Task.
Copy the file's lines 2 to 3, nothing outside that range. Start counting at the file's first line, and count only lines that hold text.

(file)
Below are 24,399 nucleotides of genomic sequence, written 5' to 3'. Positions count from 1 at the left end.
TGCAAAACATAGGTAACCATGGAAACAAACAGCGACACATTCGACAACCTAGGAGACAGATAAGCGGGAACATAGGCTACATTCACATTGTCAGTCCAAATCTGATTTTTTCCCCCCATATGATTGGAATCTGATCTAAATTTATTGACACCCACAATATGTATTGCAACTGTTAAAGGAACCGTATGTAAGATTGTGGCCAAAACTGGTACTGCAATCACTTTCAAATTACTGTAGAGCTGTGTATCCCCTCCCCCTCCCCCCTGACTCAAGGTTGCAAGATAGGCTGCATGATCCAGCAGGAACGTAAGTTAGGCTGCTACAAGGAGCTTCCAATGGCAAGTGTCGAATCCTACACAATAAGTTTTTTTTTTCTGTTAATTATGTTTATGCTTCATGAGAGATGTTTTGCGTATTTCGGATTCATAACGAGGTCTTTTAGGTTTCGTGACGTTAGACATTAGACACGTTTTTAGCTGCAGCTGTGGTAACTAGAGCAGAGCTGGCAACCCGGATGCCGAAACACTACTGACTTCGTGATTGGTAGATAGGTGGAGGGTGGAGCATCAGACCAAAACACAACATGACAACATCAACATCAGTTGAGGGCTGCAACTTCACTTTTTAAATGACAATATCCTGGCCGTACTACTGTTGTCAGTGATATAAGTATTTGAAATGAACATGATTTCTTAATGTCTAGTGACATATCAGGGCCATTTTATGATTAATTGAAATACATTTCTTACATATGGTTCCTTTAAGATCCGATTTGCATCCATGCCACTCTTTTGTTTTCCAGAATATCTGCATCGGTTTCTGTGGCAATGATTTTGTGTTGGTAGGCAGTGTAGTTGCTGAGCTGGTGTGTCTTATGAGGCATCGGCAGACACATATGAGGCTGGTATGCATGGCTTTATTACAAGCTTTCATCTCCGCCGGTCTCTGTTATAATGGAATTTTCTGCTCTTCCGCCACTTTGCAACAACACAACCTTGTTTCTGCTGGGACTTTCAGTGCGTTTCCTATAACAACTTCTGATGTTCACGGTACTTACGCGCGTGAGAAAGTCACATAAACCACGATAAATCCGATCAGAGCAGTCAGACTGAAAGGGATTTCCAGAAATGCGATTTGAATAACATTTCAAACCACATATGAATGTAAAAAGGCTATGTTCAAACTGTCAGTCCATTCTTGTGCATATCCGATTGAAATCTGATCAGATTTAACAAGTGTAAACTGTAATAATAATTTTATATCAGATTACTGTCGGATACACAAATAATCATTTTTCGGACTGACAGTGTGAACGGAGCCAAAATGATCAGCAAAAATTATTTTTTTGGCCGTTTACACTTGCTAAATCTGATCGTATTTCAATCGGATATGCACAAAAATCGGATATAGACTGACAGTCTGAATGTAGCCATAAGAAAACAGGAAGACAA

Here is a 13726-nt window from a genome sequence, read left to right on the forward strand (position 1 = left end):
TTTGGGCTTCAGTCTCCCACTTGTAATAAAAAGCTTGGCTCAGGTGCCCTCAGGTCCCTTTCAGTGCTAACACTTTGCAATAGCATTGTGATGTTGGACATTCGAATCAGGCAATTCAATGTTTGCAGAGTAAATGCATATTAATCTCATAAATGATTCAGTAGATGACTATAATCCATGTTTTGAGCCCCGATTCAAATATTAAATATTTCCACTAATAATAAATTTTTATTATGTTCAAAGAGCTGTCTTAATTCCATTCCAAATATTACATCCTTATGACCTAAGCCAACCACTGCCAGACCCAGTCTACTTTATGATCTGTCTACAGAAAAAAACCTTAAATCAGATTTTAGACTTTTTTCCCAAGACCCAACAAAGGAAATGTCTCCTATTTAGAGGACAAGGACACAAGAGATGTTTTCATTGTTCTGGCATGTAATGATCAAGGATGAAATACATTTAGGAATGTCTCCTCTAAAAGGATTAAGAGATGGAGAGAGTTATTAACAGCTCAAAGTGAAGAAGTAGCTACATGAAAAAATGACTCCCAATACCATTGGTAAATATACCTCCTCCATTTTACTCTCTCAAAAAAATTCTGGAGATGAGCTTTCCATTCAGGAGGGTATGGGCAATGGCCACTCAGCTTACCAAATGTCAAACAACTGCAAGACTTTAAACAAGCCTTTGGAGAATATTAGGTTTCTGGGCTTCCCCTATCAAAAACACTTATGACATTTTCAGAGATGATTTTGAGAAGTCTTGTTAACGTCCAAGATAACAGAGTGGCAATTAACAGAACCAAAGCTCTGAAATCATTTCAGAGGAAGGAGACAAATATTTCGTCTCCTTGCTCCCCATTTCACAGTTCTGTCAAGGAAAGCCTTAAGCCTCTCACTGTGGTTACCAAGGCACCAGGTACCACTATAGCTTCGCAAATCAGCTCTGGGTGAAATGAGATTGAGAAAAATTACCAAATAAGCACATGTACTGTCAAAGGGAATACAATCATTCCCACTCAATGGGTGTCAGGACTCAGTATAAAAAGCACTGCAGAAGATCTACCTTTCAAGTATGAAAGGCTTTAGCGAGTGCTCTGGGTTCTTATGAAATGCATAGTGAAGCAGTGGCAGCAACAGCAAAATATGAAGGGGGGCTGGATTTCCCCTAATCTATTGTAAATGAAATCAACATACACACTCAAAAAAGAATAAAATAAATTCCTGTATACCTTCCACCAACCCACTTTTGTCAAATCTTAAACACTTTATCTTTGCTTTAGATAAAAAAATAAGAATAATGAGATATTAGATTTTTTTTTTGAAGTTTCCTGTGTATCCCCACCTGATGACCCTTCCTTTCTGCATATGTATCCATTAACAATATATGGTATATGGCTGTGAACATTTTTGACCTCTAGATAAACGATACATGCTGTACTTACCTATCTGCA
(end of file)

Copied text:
TGCAAAACATAGGTAACCATGGAAACAAACAGCGACACATTCGACAACCTAGGAGACAGATAAGCGGGAACATAGGCTACATTCACATTGTCAGTCCAAATCTGATTTTTTCCCCCCATATGATTGGAATCTGATCTAAATTTATTGACACCCACAATATGTATTGCAACTGTTAAAGGAACCGTATGTAAGATTGTGGCCAAAACTGGTACTGCAATCACTTTCAAATTACTGTAGAGCTGTGTATCCCCTCCCCCTCCCCCCTGACTCAAGGTTGCAAGATAGGCTGCATGATCCAGCAGGAACGTAAGTTAGGCTGCTACAAGGAGCTTCCAATGGCAAGTGTCGAATCCTACACAATAAGTTTTTTTTTTCTGTTAATTATGTTTATGCTTCATGAGAGATGTTTTGCGTATTTCGGATTCATAACGAGGTCTTTTAGGTTTCGTGACGTTAGACATTAGACACGTTTTTAGCTGCAGCTGTGGTAACTAGAGCAGAGCTGGCAACCCGGATGCCGAAACACTACTGACTTCGTGATTGGTAGATAGGTGGAGGGTGGAGCATCAGACCAAAACACAACATGACAACATCAACATCAGTTGAGGGCTGCAACTTCACTTTTTAAATGACAATATCCTGGCCGTACTACTGTTGTCAGTGATATAAGTATTTGAAATGAACATGATTTCTTAATGTCTAGTGACATATCAGGGCCATTTTATGATTAATTGAAATACATTTCTTACATATGGTTCCTTTAAGATCCGATTTGCATCCATGCCACTCTTTTGTTTTCCAGAATATCTGCATCGGTTTCTGTGGCAATGATTTTGTGTTGGTAGGCAGTGTAGTTGCTGAGCTGGTGTGTCTTATGAGGCATCGGCAGACACATATGAGGCTGGTATGCATGGCTTTATTACAAGCTTTCATCTCCGCCGGTCTCTGTTATAATGGAATTTTCTGCTCTTCCGCCACTTTGCAACAACACAACCTTGTTTCTGCTGGGACTTTCAGTGCGTTTCCTATAACAACTTCTGATGTTCACGGTACTTACGCGCGTGAGAAAGTCACATAAACCACGATAAATCCGATCAGAGCAGTCAGACTGAAAGGGATTTCCAGAAATGCGATTTGAATAACATTTCAAACCACATATGAATGTAAAAAGGCTATGTTCAAACTGTCAGTCCATTCTTGTGCATATCCGATTGAAATCTGATCAGATTTAACAAGTGTAAACTGTAATAATAATTTTATATCAGATTACTGTCGGATACACAAATAATCATTTTTCGGACTGACAGTGTGAACGGAGCCAAAATGATCAGCAAAAATTATTTTTTTGGCCGTTTACACTTGCTAAATCTGATCGTATTTCAATCGGATATGCACAAAAATCGGATATAGACTGACAGTCTGAATGTAGCCATAAGAAAACAGGAAGACAA

Here is a 13726-nt window from a genome sequence, read left to right on the forward strand (position 1 = left end):